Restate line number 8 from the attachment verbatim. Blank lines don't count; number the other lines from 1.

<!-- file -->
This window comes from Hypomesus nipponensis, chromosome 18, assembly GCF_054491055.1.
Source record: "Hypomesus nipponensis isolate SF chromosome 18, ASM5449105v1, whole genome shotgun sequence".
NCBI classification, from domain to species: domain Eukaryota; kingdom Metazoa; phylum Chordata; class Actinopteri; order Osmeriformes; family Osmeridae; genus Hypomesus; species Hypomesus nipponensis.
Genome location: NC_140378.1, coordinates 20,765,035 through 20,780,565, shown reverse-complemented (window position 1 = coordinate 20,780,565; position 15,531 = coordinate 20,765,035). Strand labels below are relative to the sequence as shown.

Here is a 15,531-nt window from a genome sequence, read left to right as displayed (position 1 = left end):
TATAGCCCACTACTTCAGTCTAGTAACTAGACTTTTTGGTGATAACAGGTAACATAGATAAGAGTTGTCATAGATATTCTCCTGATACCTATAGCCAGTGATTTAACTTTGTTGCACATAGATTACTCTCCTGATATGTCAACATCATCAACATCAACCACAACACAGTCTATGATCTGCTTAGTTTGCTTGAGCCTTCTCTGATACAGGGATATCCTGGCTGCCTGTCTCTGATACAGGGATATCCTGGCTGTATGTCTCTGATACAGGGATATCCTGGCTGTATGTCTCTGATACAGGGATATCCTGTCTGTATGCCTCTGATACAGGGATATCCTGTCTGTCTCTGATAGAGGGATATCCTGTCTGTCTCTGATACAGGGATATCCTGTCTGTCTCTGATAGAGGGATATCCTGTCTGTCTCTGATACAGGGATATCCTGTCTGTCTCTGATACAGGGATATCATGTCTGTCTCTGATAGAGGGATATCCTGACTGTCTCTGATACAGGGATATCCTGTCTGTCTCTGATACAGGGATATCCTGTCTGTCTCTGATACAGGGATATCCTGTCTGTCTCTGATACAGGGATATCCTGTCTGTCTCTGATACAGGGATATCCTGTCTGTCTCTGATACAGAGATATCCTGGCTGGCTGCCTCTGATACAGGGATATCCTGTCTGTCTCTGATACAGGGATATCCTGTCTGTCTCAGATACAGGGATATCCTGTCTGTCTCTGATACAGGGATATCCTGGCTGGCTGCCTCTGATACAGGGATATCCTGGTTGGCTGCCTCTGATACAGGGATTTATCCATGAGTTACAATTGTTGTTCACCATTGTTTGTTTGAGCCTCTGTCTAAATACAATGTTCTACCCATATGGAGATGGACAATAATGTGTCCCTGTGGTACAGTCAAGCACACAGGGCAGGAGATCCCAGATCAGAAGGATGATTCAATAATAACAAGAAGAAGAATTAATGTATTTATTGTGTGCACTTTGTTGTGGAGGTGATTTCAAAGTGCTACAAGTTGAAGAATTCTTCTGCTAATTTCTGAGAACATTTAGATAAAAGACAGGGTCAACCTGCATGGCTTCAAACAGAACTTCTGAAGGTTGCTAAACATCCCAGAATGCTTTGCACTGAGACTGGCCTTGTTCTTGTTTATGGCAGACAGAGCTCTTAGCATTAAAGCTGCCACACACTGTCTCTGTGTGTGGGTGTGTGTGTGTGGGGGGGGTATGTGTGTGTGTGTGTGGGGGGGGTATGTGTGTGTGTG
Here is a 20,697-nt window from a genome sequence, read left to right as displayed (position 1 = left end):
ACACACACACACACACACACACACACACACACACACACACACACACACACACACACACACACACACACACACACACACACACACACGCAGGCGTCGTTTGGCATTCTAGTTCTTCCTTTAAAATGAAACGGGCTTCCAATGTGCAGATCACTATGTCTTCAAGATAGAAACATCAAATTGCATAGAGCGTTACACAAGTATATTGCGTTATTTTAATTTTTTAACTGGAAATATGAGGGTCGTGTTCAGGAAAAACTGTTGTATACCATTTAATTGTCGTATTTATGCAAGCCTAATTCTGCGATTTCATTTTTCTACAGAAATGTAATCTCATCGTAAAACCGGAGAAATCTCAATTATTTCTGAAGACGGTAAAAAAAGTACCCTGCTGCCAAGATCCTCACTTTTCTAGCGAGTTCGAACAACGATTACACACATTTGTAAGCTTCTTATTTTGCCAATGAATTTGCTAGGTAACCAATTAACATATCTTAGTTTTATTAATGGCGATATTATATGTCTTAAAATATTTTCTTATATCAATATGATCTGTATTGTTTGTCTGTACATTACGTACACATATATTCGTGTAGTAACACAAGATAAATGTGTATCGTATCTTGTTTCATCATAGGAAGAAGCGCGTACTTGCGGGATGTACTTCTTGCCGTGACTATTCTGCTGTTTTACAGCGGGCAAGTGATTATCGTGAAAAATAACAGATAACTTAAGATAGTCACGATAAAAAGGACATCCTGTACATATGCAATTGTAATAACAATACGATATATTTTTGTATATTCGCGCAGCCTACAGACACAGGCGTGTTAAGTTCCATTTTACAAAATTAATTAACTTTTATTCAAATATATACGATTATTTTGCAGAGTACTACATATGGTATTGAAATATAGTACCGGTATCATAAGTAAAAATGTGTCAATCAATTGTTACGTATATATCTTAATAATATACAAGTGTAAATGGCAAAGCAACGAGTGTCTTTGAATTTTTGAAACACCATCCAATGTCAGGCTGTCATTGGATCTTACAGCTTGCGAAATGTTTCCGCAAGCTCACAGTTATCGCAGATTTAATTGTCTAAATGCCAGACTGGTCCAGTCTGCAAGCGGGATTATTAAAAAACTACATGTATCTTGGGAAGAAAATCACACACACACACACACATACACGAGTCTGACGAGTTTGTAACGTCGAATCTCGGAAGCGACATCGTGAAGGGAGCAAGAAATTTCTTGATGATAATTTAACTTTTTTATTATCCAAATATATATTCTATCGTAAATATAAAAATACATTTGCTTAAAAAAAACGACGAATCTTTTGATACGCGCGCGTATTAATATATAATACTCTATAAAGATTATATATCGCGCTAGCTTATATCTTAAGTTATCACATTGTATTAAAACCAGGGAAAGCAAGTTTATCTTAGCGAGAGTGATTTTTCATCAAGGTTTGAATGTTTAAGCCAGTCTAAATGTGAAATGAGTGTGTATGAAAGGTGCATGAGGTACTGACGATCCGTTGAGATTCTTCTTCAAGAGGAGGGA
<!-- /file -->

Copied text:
ACACACACACACACACACACACACACACACACACACACACACACACACACACACACACACACACACACACACACACACACACACACGCAGGCGTCGTTTGGCATTCTAGTTCTTCCTTTAAAATGAAACGGGCTTCCAATGTGCAGATCACTATGTCTTCAAGATAGAAACATCAAATTGCATAGAGCGTTACACAAGTATATTGCGTTATTTTAATTTTTTAACTGGAAATATGAGGGTCGTGTTCAGGAAAAACTGTTGTATACCATTTAATTGTCGTATTTATGCAAGCCTAATTCTGCGATTTCATTTTTCTACAGAAATGTAATCTCATCGTAAAACCGGAGAAATCTCAATTATTTCTGAAGACGGTAAAAAAAGTACCCTGCTGCCAAGATCCTCACTTTTCTAGCGAGTTCGAACAACGATTACACACATTTGTAAGCTTCTTATTTTGCCAATGAATTTGCTAGGTAACCAATTAACATATCTTAGTTTTATTAATGGCGATATTATATGTCTTAAAATATTTTCTTATATCAATATGATCTGTATTGTTTGTCTGTACATTACGTACACATATATTCGTGTAGTAACACAAGATAAATGTGTATCGTATCTTGTTTCATCATAGGAAGAAGCGCGTACTTGCGGGATGTACTTCTTGCCGTGACTATTCTGCTGTTTTACAGCGGGCAAGTGATTATCGTGAAAAATAACAGATAACTTAAGATAGTCACGATAAAAAGGACATCCTGTACATATGCAATTGTAATAACAATACGATATATTTTTGTATATTCGCGCAGCCTACAGACACAGGCGTGTTAAGTTCCATTTTACAAAATTAATTAACTTTTATTCAAATATATACGATTATTTTGCAGAGTACTACATATGGTATTGAAATATAGTACCGGTATCATAAGTAAAAATGTGTCAATCAATTGTTACGTATATATCTTAATAATATACAAGTGTAAATGGCAAAGCAACGAGTGTCTTTGAATTTTTGAAACACCATCCAATGTCAGGCTGTCATTGGATCTTACAGCTTGCGAAATGTTTCCGCAAGCTCACAGTTATCGCAGATTTAATTGTCTAAATGCCAGACTGGTCCAGTCTGCAAGCGGGATTATTAAAAAACTACATGTATCTTGGGAAGAAAATCACACACACACACACACATACACGAGTCTGACGAGTTTGTAACGTCGAATCTCGGAAGCGACATCGTGAAGGGAGCAAGAAATTTCTTGATGATAATTTAACTTTTTTATTATCCAAATATATATTCTATCGTAAATATAAAAATACATTTGCTTAAAAAAAACGACGAATCTTTTGATACGCGCGCGTATTAATATATAATACTCTATAAAGATTATATATCGCGCTAGCTTATATCTTAAGTTATCACATTGTATTAAAACCAGGGAAAGCAAGTTTATCTTAGCGAGAGTGATTTTTCATCAAGGTTTGAATGTTTAAGCCAGTCTAAATGTGAAATGAGTGTGTATGAAAGGTGCATGAGGTACTGACGATCCGTTGAGATTCTTCTTCAAGAGGAGGGA